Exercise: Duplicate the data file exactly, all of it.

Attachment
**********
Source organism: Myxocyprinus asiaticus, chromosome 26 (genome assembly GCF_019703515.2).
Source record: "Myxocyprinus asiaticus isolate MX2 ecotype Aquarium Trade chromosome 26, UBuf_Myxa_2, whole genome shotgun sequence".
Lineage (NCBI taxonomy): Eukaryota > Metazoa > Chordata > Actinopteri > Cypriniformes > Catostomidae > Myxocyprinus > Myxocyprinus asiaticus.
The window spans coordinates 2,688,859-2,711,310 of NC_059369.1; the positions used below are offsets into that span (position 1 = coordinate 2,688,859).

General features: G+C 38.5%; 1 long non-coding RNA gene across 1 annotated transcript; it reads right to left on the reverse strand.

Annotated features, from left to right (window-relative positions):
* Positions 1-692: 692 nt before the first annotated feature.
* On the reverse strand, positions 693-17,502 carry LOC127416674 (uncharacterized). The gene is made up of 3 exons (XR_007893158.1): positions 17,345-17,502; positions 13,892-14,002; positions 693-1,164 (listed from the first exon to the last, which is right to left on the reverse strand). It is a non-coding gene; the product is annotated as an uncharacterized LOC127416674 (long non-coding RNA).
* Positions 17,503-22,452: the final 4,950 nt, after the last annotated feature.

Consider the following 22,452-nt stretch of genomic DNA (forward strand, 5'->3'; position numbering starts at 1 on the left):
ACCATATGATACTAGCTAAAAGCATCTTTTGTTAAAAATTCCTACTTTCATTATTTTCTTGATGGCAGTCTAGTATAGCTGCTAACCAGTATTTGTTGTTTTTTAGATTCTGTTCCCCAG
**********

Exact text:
Source organism: Myxocyprinus asiaticus, chromosome 26 (genome assembly GCF_019703515.2).
Source record: "Myxocyprinus asiaticus isolate MX2 ecotype Aquarium Trade chromosome 26, UBuf_Myxa_2, whole genome shotgun sequence".
Lineage (NCBI taxonomy): Eukaryota > Metazoa > Chordata > Actinopteri > Cypriniformes > Catostomidae > Myxocyprinus > Myxocyprinus asiaticus.
The window spans coordinates 2,688,859-2,711,310 of NC_059369.1; the positions used below are offsets into that span (position 1 = coordinate 2,688,859).

General features: G+C 38.5%; 1 long non-coding RNA gene across 1 annotated transcript; it reads right to left on the reverse strand.

Annotated features, from left to right (window-relative positions):
* Positions 1-692: 692 nt before the first annotated feature.
* On the reverse strand, positions 693-17,502 carry LOC127416674 (uncharacterized). The gene is made up of 3 exons (XR_007893158.1): positions 17,345-17,502; positions 13,892-14,002; positions 693-1,164 (listed from the first exon to the last, which is right to left on the reverse strand). It is a non-coding gene; the product is annotated as an uncharacterized LOC127416674 (long non-coding RNA).
* Positions 17,503-22,452: the final 4,950 nt, after the last annotated feature.

Consider the following 22,452-nt stretch of genomic DNA (forward strand, 5'->3'; position numbering starts at 1 on the left):
ACCATATGATACTAGCTAAAAGCATCTTTTGTTAAAAATTCCTACTTTCATTATTTTCTTGATGGCAGTCTAGTATAGCTGCTAACCAGTATTTGTTGTTTTTTAGATTCTGTTCCCCAG